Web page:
A TV Review by Tim Riley


Every summer the nation’s television critics gather at a press tour for a preview of what networks and cable channels have to offer for the fall season. This year it is a virtual experience, but the major networks opted out of presenting fall programs for interviews. A consortium of cable channels, along with PBS, has no problem stepping up to showcase programs from basic cable channels such as AMC Networks and Lifetime to subscription streaming services that include Hulu, Amazon Prime Video and Netflix.

Then there are what might be called, for lack of a better term, “boutique” subscription services that highlight programs from Great Britain and other nations. One of them is BritBox, created by British networks BBC and ITV, while Acorn TV is another option for British shows. Waiting until the fall won’t be necessary to enjoy BritBox’s “McDonald & Dodds,” a British crime series with the ambitious DCI McDonald (Tala Gouveia) and the older, shy DS Dodds (Jason Watkins) teamed as mismatched detectives taking on puzzling cases.

In British police ranks, the DCI is a Detective Chief Inspector and the DS is a Detective Sergeant. The younger, female DCI McDonald is the superior officer, which seems fitting because it appears DS Dodds has not been on a crime scene in forever. As they might say in Britain, when considering whether to watch “McDonald & Dodds,” give it a go. After all, the scenery is lovely because the show is set in scenic Bath, where my sister lives now and which I enjoyed on a visit last year. For a different take on a show located in Britain, AMC will offer limited drama series “The Salisbury Poisonings,” based on the incredible true story of an assassination attempt on double agent and spy Sergei Skripal and his daughter Yulia. Within three days of the deadly plot, key government agencies discovered that a lethal nerve agent called Novichok was used, just half a teaspoon of which could kill 20,000 people.

In March 2018, the British city of Salisbury became the epicenter of an unprecedented national emergency, and “The Salisbury Poisonings” tells the remarkable story of how ordinary people and public services reacted to a crisis on their doorstep. As if there is not enough British programming, AMC will also debut in the fall the drama series “Gangs of London,” which has already been critically acclaimed for its successful first season in the United Kingdom. The 10-episode series tells the story of the multicultural city being torn apart by the turbulent power struggles of the international gangs that control it and the sudden power vacuum that’s created when the head of the most powerful crime family is slain. Award-winning filmmaker and show co-creator Gareth Evans observed during the panel discussion that “Gangs of London” was influenced by “all crime television and film” with a particular emphasis on the Asian cinema of “Triad movies and Yakuza movies.”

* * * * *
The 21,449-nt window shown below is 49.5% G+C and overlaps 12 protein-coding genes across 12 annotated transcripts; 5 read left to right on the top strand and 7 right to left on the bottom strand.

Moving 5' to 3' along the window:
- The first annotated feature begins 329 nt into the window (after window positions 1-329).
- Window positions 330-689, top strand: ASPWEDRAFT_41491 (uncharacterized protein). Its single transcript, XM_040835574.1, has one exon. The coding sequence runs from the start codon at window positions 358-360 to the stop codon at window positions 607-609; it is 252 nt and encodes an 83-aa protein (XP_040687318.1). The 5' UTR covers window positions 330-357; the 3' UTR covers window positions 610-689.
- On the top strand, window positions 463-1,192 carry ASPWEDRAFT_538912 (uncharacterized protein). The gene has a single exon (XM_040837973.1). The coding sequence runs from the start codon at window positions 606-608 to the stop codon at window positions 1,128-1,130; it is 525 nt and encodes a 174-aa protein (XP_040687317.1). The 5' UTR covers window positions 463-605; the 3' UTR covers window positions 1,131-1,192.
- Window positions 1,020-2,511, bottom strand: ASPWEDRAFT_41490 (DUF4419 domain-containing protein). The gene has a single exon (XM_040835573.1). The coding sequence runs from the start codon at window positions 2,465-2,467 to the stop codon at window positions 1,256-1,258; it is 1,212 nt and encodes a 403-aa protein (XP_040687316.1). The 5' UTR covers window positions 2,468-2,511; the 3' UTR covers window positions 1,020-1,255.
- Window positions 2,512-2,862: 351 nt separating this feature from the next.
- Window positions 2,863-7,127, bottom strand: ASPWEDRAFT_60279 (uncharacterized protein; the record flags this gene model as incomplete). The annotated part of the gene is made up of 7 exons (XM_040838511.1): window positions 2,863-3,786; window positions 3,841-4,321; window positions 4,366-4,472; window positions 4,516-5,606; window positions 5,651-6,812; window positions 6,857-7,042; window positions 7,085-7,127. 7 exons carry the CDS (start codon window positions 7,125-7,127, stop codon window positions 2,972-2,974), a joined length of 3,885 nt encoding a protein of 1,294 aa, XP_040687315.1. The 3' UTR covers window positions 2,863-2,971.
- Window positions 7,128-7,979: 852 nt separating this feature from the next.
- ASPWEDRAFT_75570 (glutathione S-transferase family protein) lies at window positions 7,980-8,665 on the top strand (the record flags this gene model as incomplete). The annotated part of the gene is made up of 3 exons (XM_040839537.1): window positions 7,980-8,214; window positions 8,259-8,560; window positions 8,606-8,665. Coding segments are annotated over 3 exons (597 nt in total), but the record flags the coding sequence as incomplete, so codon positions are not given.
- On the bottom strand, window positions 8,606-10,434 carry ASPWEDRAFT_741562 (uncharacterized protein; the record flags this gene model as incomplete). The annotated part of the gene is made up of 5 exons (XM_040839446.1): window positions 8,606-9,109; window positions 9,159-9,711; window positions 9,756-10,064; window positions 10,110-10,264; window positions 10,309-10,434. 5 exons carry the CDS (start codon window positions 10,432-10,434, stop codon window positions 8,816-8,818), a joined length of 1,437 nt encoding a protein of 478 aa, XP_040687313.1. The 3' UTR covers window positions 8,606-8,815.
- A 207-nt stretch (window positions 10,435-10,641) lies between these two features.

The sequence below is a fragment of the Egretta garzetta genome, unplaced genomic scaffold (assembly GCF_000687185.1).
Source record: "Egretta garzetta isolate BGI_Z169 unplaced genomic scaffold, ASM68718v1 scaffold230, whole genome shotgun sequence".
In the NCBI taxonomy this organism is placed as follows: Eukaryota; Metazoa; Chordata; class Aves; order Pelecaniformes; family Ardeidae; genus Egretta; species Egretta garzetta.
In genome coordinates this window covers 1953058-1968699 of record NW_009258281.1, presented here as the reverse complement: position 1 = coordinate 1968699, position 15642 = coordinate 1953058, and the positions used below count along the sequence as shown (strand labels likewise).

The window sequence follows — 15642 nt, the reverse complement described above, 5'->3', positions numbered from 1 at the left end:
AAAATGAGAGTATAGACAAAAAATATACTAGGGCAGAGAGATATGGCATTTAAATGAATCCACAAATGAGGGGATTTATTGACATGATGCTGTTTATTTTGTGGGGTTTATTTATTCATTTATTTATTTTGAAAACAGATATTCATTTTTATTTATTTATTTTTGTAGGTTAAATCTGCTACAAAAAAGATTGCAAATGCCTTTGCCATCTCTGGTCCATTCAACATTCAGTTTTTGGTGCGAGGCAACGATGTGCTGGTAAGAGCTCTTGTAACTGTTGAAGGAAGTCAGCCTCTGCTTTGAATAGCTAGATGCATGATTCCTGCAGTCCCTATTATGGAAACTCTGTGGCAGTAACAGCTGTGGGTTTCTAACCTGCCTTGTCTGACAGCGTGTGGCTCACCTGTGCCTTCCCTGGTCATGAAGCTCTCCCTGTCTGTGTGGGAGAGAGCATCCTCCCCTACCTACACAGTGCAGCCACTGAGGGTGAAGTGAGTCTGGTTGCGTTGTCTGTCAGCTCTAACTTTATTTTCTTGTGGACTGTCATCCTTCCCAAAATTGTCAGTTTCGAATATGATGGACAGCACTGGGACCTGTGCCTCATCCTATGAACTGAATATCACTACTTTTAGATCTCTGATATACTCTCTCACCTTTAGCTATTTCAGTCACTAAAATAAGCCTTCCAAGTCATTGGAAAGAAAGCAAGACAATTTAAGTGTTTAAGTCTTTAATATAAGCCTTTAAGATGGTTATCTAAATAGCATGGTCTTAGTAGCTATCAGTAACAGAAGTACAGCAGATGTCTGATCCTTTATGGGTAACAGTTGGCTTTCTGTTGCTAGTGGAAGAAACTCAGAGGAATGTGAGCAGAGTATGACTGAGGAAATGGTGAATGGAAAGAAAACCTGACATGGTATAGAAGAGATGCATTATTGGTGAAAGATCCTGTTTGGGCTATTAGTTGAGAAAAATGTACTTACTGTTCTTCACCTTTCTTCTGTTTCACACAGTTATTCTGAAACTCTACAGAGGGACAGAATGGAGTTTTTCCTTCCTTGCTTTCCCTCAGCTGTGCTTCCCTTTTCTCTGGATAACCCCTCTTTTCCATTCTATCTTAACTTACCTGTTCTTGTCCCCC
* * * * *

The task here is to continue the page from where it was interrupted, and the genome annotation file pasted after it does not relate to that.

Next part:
“Gangs of London” explores a dark world of action-packed thrills and violence, and if the pub fight scene in the first episode is any indication, the series looks like it will be a wild ride. AMC’s first-ever anthology series “Soulmates,” set fifteen years in the future, when science has made a discovery that changes lives by a test that unequivocally tells you who your soulmate is. Each episode features a different cast and explores an entirely new story around discovering, or opting not to discover, the results of this new test and the impact of those results on a myriad of relationships. If you are already happily married with kids you adore, why would anyone tempt fate to discover someone else should be your life partner. But if you are single and never married, would you give it a try? “Soulmates” may provide some answers.

Inspired by the iconic and unforgettable character of Louise Fletcher’s Nurse Ratched in the 1975 Oscar-award winning film “One Flew Over the Cuckoo’s Nest,” Netflix debuts in September the suspenseful drama series “Ratched.” The setting is 1947 and Sarah Paulson has large shoes to fill in Mildred Ratched, who arrives in Northern California to seek employment at a leading psychiatric hospital where unsettling experiments have begun on the human mind. On a clandestine mission, Nurse Ratched presents herself as the perfect image of what a dedicated nurse should be, but the wheels are always turning and as she infiltrates the mental health care system, a growing darkness becomes readily evident.

From the clips made available, Sarah Paulson’s take on the evil nurse is truly unnerving, and while Louise Fletcher’s archetypal performance could never be duplicated, “Ratched” looks to showcase a nonetheless disturbing character.  A little-known fun fact is that is that the filming of “One Flew Over the Cuckoo’s Nest” took place at the Oregon State Hospital in the state’s capital city of Salem, which has a Museum of Mental Health on the premises that offers insight into primitive treatment methods of the past.